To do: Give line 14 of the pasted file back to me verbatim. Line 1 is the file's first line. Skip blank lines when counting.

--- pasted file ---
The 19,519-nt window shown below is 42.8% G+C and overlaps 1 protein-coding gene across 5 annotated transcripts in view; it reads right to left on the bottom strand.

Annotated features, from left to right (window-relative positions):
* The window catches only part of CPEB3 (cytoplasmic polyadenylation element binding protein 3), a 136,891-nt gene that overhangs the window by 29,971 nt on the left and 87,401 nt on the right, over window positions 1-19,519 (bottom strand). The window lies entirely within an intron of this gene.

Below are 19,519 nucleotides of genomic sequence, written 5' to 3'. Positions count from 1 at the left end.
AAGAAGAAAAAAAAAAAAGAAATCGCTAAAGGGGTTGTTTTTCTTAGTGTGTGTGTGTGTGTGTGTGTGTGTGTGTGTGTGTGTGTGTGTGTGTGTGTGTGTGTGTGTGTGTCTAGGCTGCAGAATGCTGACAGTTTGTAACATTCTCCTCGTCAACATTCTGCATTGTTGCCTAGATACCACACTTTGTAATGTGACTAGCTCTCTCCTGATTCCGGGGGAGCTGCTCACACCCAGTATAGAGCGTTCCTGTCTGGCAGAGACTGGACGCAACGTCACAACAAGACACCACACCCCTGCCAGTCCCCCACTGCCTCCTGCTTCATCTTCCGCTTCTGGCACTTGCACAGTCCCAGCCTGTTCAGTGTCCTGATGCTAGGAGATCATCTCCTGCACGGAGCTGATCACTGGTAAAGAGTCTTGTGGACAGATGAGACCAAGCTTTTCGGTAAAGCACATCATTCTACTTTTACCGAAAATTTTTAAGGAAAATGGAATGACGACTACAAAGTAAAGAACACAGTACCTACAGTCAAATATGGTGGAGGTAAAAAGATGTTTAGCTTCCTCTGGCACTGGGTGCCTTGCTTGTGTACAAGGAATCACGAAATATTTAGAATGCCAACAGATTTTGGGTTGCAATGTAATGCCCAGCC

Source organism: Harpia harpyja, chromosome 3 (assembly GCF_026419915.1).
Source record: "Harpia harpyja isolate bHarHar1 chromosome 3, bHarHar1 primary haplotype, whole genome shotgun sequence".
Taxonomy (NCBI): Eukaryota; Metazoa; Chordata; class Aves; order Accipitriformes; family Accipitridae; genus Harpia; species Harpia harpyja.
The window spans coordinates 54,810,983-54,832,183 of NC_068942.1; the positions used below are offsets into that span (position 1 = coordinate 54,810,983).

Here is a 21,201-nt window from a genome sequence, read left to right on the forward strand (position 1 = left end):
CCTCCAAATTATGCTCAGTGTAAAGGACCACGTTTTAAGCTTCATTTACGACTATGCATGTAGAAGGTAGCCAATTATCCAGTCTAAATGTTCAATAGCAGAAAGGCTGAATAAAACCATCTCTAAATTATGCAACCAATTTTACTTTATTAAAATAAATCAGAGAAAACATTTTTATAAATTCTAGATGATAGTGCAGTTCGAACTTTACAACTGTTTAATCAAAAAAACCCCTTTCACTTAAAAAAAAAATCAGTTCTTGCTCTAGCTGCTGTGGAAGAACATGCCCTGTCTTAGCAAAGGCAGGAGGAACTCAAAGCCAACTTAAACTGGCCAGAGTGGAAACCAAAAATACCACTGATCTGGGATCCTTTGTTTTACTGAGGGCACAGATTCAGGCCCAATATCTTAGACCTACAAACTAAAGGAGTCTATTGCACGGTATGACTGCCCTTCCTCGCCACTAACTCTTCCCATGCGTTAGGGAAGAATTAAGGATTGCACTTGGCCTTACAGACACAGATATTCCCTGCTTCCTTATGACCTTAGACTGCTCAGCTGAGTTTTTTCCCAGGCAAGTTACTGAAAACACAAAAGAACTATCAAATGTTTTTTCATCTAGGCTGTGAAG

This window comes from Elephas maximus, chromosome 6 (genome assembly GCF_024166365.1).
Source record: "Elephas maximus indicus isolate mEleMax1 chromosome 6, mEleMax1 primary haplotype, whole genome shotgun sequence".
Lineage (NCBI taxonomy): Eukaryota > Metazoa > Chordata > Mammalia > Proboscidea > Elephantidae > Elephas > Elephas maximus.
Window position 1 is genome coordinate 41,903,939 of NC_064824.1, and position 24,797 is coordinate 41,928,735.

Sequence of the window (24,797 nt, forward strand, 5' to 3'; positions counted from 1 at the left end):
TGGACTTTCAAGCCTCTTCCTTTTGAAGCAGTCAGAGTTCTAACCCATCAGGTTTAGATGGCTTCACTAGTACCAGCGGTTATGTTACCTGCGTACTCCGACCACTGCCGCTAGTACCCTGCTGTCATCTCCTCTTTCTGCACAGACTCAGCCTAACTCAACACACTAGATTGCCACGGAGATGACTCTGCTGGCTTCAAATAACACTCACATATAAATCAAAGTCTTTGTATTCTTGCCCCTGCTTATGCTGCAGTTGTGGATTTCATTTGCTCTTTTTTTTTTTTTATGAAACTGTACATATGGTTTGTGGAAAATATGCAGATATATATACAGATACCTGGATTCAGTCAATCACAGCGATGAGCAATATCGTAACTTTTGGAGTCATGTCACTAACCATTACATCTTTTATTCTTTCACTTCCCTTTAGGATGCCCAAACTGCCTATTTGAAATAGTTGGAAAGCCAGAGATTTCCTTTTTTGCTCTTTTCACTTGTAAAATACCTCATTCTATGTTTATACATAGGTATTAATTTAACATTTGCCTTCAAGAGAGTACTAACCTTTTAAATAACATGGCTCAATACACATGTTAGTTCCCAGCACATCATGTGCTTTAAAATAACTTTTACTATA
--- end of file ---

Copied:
Lineage (NCBI taxonomy): Eukaryota > Metazoa > Chordata > Mammalia > Proboscidea > Elephantidae > Elephas > Elephas maximus.